Assessing, managing risk in 2024 procurement policy and plan

Assessing, managing risk in 2024 procurement policy and plan

The Authors

This year presents the procurement industry with yet another opportunity to navigate, innovate and reinvigorate our procurement plans, strategy and direction.

In retrospect, the lessons gathered from the major events in the global economy last year will obviously be a guide leading into this year.

The fact of the matter is, going into this new year, our guiding principles in procurement should not be an obstacle in achieving our goals, but must only serve as a guide to success and achieving corporate goals.

We must be innovative, anticipatory and forward-looking in all our procurement endeavours. The achievement of this success can only be met when we know how to clearly access and mitigate our risk factors and turn them into advantageous opportunities.

It is important to appreciate that in this New Year, there are two key things that every organization needs to underpin in their procurement processes thus a well-defined procurement policy as well as its accompanying procedures.

These are, at best, the most significant documents that help in shaping decision making and ultimately, mitigating risks to the business.

Fitzgerald-Bassey Consultancy Limited, a consultancy firm have painstakingly developed and explained how to mitigate risk in procurement in the year 2024.

This is mainly to mitigate risks within the Supply Chain, to help build shocks to absorb unforeseen events, creating alternatives plans for the what ifs, and minimize unplanned and unforeseen events which could disrupt one’s supply chain.

Understand and personalise concept of risk  

In the past year, one of the things we came to appreciate in the management of risk, for the majority of our clients, is for clients to have a clear understanding of what their risks are within their supply chains.  

Many did not understand the risk involved in their business and therefore did not plan to mitigate their risks.

Most often in procurement, when risk is mentioned, most procurement practitioners’ default to financial risks to the underestimation of other risks such as supply, operational, legal and reputational risk.

In simple terms, risk is the possibility of an event or action impacting the success or objectives of your procurement process. In essence, anything that is likely to become a hinderance to the successful procurement process is a risk, and all of these things that come to mind should be considered in your procurement planning process for the year.

When we clearly get to understand what our risks are, we are half way through the problem. By understanding and personalising the concept of risk, you get to know which ones apply to your supply chain and the ones which do not.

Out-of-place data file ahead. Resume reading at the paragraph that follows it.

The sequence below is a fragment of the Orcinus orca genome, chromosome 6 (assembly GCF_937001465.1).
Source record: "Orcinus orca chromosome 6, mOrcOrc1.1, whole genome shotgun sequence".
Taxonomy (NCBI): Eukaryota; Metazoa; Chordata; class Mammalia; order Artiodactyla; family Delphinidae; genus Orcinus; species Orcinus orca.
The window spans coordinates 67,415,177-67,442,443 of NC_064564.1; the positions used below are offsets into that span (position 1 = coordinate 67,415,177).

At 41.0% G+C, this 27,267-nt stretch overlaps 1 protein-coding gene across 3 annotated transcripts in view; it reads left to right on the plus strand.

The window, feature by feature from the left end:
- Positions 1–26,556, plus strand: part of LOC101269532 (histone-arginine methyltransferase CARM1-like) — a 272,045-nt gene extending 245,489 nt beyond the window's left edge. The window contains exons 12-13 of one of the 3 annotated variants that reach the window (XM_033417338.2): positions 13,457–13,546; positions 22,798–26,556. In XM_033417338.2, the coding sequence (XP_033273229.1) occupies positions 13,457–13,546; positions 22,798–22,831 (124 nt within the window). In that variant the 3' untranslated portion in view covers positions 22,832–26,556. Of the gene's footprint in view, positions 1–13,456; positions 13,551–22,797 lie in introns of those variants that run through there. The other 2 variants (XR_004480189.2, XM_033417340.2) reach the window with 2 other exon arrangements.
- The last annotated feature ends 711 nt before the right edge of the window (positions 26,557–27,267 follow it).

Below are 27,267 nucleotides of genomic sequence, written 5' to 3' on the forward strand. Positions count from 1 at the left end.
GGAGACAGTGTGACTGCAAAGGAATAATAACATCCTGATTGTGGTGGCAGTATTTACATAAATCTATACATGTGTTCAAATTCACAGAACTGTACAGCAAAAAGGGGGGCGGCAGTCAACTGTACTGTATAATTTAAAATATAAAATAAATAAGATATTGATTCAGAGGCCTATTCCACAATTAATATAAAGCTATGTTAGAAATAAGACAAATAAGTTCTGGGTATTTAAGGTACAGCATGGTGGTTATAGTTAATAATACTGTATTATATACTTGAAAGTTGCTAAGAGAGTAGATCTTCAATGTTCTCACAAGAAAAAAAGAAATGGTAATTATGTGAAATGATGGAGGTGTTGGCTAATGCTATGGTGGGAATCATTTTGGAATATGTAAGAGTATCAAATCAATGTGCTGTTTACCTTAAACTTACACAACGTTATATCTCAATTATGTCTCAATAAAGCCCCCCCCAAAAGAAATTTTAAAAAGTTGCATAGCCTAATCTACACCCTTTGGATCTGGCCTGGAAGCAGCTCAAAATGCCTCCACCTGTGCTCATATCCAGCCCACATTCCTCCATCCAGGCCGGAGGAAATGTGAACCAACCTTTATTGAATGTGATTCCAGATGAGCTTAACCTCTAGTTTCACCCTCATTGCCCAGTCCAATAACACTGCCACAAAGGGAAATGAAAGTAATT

Identify, Analyse, Evaluate potential risks

Basic amongst risk management is identifying the possible loopholes that will be classified as risk factors and essentially conducting a risk assessment, which primarily involves analysing your procurement process and identifying any potential threats or vulnerabilities.

Identified risks should then be classified as High, Medium and Low risk. Within your procurement policies, pay particular attention to the very high risk and medium risk while keeping and eagle eye on the low as well since they also have the potential to also pull up surprises, with a resultant negative impact on your bottom-line.

For instance, within a procurement context, some of the very high-risk factors include sub-contractor failure, project delays, budget overruns, and non-compliance with regulations.

With supplier failure topping the chart, the very likelihood of your procurement of a very essential items being delayed by a supplier, especially in our part of the world, should not underestimated.

Once potential risks have been identified, you need to use a tool such as a 4×4 risk assessment matrix to rate a risk’s probability of occurrence (Probability) and its Impact (the negative consequences to cost, time, resources, etc.) if a risk occurs.

This will help understand the severity of the risk and help enact mitigations to counteract the risk.


Risk probability, or likelihood, is the possibility of a risk event occurring. The likelihood can be expressed in both a qualitative and quantitative manner.

When discussing probability in a qualitative manner, terms such as frequent, possible, rare etc. are used.

It is also possible to describe the probability in a numerical manner. This can be done using scores, percentages and frequencies defined by the organization.


Impacts are often defined as the consequences, or effects of a risk event on the project objectives.